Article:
‘Both sides of the ball’: Firms road-blocking climate reforms despite net-zero pledges

New analysis shows corporate Australia isn't walking the talk on climate.

New analysis shows corporate Australia isn't walking the talk on climate. Photo: TND

Some of Australia’s largest corporations have been accused of “playing both sides of the ball” on climate change, with new analysis revealing a huge gap between their rhetoric and actions.

A report published on Monday by think tank InfluenceMap found that while 87 per cent of the biggest firms and industry groups in Australia say they support climate action, only 35 per cent actually supported progressive climate policy in recent government consultations.

Fossil fuel giants like Woodside and Santos, as well as electricity retailers such as Energy Australia and Origin, are all at risk of “net-zero greenwashing” practices, the report found.

InfluenceMap’s Australian lead Jack Herring said despite delivering a pro-climate message to investors and customers, many large companies are still actively preventing government action.

That includes efforts from the Albanese government to reform the safeguard mechanism and the implementation of a national electric vehicle strategy – two key planks of Labor’s climate agenda.

“It’s one thing to come out in support of the Paris Agreement or net zero by 2050,” Herring said.

“But there’s inconsistency and hypocrisy for there not to be additional support for climate policies that are needed to achieve these targets.

“They’re able to play both sides of the ball.”

No companies aligned with Paris

The analysis pored over public consultations on climate policy to examine how companies are seeking to influence government decision making, revealing cases where firms oppose or seek to water down reforms – all while telling the public that they support climate action.

It found the energy and mining sectors are by far the most involved on climate policy, which Herring said was concerning because these companies have a financial interest in fossil fuels continuing to be part of the economy, despite Intergovernmental Panel on Climate Change (IPCC) warnings.

Analysis of 179 responses from 68 companies showed 43 per cent were unsupportive of climate-related reforms and promoted positions against government targets or IPCC advice.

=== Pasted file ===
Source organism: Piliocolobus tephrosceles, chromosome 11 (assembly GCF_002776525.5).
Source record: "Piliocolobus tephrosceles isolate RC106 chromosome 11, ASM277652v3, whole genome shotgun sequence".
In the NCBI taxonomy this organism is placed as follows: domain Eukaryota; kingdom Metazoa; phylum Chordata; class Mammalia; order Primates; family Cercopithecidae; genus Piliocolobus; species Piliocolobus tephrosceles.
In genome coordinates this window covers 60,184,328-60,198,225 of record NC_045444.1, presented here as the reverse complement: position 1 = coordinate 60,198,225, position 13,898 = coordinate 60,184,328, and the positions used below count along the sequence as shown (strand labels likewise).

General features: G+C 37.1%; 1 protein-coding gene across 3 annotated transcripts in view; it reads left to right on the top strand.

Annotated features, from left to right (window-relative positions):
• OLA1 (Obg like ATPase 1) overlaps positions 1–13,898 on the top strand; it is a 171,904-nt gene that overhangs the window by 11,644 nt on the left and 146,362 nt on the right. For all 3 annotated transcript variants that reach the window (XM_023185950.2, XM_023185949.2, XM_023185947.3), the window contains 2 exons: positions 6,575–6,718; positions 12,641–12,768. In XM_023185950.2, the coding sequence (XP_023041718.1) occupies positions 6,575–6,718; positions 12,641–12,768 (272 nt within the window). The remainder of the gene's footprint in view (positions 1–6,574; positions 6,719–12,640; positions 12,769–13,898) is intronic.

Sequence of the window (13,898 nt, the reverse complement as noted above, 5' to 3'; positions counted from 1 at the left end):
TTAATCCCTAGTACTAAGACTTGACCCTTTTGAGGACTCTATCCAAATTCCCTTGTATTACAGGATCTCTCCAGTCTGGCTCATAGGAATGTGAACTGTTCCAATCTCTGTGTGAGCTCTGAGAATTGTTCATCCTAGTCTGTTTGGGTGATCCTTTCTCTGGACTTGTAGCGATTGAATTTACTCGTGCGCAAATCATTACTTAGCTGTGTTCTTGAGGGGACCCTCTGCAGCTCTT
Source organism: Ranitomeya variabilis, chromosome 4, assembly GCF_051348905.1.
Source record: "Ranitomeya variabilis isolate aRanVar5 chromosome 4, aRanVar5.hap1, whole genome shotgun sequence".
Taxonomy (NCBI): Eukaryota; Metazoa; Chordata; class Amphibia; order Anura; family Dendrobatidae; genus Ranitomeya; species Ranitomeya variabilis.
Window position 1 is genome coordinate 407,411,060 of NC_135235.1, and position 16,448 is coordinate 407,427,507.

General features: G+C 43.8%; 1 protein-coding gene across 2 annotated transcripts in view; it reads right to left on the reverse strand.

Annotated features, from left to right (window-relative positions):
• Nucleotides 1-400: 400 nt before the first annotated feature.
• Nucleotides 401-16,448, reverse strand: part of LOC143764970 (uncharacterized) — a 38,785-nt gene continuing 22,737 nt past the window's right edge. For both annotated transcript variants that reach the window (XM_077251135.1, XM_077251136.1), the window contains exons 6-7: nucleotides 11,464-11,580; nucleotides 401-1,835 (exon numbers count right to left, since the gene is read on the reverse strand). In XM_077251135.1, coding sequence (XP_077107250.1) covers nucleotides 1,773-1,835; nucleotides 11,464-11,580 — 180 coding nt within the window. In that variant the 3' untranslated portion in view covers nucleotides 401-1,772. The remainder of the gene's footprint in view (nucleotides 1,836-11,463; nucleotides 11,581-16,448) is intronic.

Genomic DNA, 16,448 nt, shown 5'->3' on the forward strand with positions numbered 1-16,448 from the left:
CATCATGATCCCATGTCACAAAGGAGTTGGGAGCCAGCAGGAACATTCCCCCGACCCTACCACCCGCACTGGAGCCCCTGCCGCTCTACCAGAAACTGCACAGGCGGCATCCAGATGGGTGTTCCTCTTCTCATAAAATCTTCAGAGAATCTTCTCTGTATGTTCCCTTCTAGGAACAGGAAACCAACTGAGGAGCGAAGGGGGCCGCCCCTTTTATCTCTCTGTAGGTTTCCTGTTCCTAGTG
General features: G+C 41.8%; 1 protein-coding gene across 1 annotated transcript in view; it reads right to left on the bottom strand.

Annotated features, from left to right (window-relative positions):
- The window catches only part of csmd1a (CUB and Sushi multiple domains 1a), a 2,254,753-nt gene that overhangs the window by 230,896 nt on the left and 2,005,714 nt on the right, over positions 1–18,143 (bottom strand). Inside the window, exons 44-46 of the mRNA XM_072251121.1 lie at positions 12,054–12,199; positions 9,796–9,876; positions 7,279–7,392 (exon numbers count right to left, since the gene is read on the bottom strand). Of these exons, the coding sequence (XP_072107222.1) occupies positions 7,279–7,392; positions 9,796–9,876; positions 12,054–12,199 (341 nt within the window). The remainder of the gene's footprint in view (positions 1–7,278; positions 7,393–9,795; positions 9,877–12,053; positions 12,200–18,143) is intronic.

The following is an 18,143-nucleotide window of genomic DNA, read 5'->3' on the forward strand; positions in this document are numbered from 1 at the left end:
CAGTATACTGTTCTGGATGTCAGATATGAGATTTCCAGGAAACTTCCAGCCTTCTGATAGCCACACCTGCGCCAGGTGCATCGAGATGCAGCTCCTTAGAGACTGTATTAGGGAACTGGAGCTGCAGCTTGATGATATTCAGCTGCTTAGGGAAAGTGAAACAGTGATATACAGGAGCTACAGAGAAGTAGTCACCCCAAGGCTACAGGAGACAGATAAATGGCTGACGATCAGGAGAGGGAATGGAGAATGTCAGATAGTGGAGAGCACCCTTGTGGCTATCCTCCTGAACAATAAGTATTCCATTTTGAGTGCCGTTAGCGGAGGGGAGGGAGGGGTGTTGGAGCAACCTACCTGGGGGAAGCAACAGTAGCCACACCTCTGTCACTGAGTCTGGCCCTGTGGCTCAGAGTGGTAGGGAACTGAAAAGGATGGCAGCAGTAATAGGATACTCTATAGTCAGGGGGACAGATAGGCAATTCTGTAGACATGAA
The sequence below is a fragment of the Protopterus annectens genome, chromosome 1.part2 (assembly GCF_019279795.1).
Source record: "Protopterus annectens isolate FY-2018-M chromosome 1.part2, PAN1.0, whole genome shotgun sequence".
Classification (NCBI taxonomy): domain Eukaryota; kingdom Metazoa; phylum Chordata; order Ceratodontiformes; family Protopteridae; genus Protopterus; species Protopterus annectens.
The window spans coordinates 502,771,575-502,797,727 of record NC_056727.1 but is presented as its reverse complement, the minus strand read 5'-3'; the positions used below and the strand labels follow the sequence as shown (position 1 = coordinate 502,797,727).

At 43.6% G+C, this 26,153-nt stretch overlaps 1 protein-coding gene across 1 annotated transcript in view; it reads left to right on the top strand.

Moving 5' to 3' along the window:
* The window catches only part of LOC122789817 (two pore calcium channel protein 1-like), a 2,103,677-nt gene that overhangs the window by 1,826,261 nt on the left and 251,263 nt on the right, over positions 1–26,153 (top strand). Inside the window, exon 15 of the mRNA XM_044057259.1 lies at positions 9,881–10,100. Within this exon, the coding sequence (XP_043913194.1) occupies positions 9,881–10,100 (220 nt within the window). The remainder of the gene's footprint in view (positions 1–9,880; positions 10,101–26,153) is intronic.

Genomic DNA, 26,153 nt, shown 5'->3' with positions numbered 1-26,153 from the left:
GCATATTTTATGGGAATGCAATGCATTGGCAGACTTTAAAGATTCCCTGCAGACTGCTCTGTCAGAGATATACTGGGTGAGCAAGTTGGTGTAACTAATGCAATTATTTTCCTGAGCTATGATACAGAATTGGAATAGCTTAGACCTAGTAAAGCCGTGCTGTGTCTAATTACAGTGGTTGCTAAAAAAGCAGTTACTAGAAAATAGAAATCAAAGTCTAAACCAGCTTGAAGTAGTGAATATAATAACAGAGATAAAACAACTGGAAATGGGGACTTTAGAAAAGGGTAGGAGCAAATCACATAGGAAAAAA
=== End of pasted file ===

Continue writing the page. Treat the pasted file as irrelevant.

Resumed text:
And despite all having made net-zero pledges, not a single company included in the analysis was found to be engaging with policy in a way that’s aligned to delivering Paris Agreement targets.

Woodside and Santos, for example, are among the most engaged in climate policy consultation but achieved among the worst scores for their alignment with scientific consensus on the crisis.

“Companies and industry associations are free to say what they will in regards to their climate commitments,” Herring said.

Greenwashing risk widespread

Many companies are at risk of falling foul of a new United Nations standard for “net-zero greenwashing”, according to the report, which scored firms on a scale between A and F.

A total 10 of the 15 most engaged companies on climate policy in Australia over Labor’s first year in federal office were rated as “at risk” of falling foul of the standard by InfluenceMap.

Fossil fuel giants such as Santos (D-) and Whitehaven Coal (E+) scored particularly poorly and were rated at “significant risk” of engaging in net-zero greenwashing.

These companies were either unsupportive of key areas of climate policy or totally misaligned with the goals of the Paris Agreement, despite each having made pledges about net zero.

Other companies such as Energy Australia (C-) and Origin Energy (C-)  performed slightly better but were still rated at risk, the InfluenceMap analysis found.

These ratings indicate that these companies are supportive in some areas of climate policy, while being opposed in others.

In terms of industry associations, which advocate for many companies that do not appear by name in the report, Australian Energy Producers (E+) and the Federal Chamber of Automotive Industries (D+) were standouts as poor performers.

Need for pro-climate voices

Herring said that tougher regulations are needed around what companies are allowed to say about their green credentials, which is particularly important because public consultation is where the rubber hits the road on key government plans like electric vehicles and grid changes.

But the analysis also makes the point that corporations and industries aligned with climate goals must play a larger role in policy consultations to drive a more balanced debate in government.

“InfluenceMap’s research of corporate climate policy engagement during the Labor government’s first year in office finds evidence of much higher engagement from vested fossil fuel interests compared to other sectors,” the report said.

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